Two years ago, the state Supreme Court essentially declared gig work to be an illegal misclassification and the Legislature followed up with a hotly contested measure, Assembly Bill 5, that put the decision into law with very few exceptions.

Uber, et al, responded with a ballot measure that would exempt them from the legislation while offering gig workers some employee-like benefits.

Ostensibly, then, voters will decide whether gig work is an appropriate new model or an abomination when they either pass or reject Proposition 22.

However, the anti-Proposition 22 coalition — unions and their political allies — is not content to just let voters decide, but is waging an all-out pre-election crusade through official channels, essentially inserting government into a political campaign.

Attorney General Xavier Becerra signaled pre-campaign hostilities by giving Proposition 22 a slanted official title: “Exempts app-based transportation and delivery companies from providing employee benefits to certain drivers.”

It closely mirrors the anti-Proposition 22 campaign theme and the companies challenged it in court, only to lose as judges affirmed Becerra’s wide discretion to write ballot measure summaries.

Becerra and some city attorneys also sued Uber and Lyft for continuing to classify their drivers as independent contractors despite the passage of AB 5 and this week, San Francisco Superior Court Judge Ethan Schulman ruled against the companies.

Schulman said the companies’ employment practices are depriving drivers “of the panoply of basic rights to which employees are entitled under California law.”

“Our state and workers shouldn’t have to foot the bill when big businesses try to skip out on their responsibilities,” Becerra said in a statement. “We’re going to keep working to make sure Uber and Lyft play by the rules.”

“The vast majority of drivers want to work independently, and we’ve already made significant changes to our app to ensure that remains the case under California law,” Uber spokesperson Davis White said in a statement.

A few days earlier, state Labor Commissioner Lilia Garcia-Brower sued Uber and Lyft to recover back wages for drivers that allegedly had been cheated out of pay by misclassification, thus inserting Gov. Gavin Newsom’s administration into the pre-Proposition 22 drive.

Finally, the author of AB 5, Assemblywoman Lorena Gonzalez, a San Diego Democrat, has proposed another crackdown in a new bill.

Assembly Bill 1066 would allow the Department of Employment Development to delegate collection of unemployment insurance payroll taxes to Becerra’s office. It specifically mentions going after companies using “misclassified independent contractors.”

The battle that pits the gig worker companies against unions and Democratic politicians began when the state’s economy was booming. In the throes of deep recession, Proposition 22’s fate may hinge on whether voters perceive gig work as a lifeline for the unemployed or see gig companies as part of the economic problem.

Dan Walters is a CalMatters columnist.

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California’s crusade against the gig economy and Prop. 22 – Daily News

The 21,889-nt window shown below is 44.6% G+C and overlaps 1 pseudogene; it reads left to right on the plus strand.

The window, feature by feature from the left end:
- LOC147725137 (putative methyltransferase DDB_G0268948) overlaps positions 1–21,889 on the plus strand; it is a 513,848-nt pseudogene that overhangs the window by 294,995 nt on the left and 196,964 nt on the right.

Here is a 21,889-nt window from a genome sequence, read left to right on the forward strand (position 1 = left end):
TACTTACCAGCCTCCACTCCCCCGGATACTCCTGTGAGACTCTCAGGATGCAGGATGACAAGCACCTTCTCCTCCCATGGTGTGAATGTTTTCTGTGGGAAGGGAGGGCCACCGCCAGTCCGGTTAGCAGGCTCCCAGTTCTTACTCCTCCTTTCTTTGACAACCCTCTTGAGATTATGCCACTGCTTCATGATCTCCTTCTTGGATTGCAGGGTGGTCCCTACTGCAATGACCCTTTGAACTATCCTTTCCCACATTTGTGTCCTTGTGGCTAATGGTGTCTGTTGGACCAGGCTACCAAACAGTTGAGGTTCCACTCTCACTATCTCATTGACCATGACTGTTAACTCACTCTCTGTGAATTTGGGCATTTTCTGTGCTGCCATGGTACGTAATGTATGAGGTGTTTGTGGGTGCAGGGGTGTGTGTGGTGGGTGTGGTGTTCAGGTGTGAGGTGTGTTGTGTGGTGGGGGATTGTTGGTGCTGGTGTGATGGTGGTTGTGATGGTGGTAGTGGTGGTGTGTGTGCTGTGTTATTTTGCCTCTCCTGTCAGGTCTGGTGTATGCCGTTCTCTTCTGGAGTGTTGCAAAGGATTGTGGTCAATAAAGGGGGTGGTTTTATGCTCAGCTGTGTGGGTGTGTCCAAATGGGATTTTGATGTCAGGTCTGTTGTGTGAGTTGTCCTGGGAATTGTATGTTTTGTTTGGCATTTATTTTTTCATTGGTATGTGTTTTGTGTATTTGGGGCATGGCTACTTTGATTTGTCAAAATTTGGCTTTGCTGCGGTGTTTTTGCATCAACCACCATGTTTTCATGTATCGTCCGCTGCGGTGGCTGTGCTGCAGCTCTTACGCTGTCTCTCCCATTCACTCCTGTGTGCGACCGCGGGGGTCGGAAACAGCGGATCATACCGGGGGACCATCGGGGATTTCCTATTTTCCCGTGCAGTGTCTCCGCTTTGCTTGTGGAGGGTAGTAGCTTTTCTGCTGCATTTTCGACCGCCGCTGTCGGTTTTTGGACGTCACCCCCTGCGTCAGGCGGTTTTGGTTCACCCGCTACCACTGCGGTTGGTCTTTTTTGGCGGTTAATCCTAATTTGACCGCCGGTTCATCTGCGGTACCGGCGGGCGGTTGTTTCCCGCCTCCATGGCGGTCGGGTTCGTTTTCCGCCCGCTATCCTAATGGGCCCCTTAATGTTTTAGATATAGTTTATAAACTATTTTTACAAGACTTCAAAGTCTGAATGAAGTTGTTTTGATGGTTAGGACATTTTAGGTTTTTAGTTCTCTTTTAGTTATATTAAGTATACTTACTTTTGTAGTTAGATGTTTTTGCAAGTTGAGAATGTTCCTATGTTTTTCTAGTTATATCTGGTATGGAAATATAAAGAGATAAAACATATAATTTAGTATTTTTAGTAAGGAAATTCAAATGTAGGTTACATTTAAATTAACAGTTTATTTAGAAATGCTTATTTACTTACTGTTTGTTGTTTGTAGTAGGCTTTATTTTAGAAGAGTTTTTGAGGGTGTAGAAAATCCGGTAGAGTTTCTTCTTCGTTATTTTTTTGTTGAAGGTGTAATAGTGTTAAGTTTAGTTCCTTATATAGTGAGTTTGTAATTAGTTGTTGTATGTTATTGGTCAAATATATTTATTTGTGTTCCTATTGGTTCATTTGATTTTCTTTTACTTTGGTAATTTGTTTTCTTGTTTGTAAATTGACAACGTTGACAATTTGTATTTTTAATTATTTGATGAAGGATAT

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Reasonable people can disagree whether the business model of Uber, Lyft and other transportation services is a model of flexible part-time work or cruelly exploits non-employee workers.

Their drivers, often using their own vehicles, are paid by the ride, giving rise to the term “gig economy.”

Uber, et al, contend that they give drivers opportunities to voluntarily supplement their incomes by working whenever it suits them. It’s not uncommon for someone to simultaneously drive for both Uber and Lyft.

The model, however, is unsettling to unions and their political allies, who contend that it deprives gig workers of rights and benefits of being on the payroll, such as contributions for Social Security and Medicare benefits and overtime pay. As independent contractors, gig workers also cannot be union members.

Two years ago, the state Supreme Court essentially declared gig work to be an illegal misclassification and the Legislature followed up with a hotly contested measure, Assembly Bill 5, that put the decision into law with very few exceptions.

Uber, et al, responded with a ballot measure that would exempt them from the legislation while offering gig workers some employee-like benefits.

Ostensibly, then, voters will decide whether gig work is an appropriate new model or an abomination when they either pass or reject Proposition 22.

However, the anti-Proposition 22 coalition — unions and their political allies — is not content to just let voters decide, but is waging an all-out pre-election crusade through official channels, essentially inserting government into a political campaign.

Attorney General Xavier Becerra signaled pre-campaign hostilities by giving Proposition 22 a slanted official title: “Exempts app-based transportation and delivery companies from providing employee benefits to certain drivers.”

It closely mirrors the anti-Proposition 22 campaign theme and the companies challenged it in court, only to lose as judges affirmed Becerra’s wide discretion to write ballot measure summaries.

Becerra and some city attorneys also sued Uber and Lyft for continuing to classify their drivers as independent contractors despite the passage of AB 5 and this week, San Francisco Superior Court Judge Ethan Schulman ruled against the companies.

Schulman said the companies’ employment practices are depriving drivers “of the panoply of basic rights to which employees are entitled under California law.”

“Our state and workers shouldn’t have to foot the bill when big businesses try to skip out on their responsibilities,” Becerra said in a statement. “We’re going to keep working to make sure Uber and Lyft play by the rules.”

“The vast majority of drivers want to work independently, and we’ve already made significant changes to our app to ensure that remains the case under California law,” Uber spokesperson Davis White said in a statement.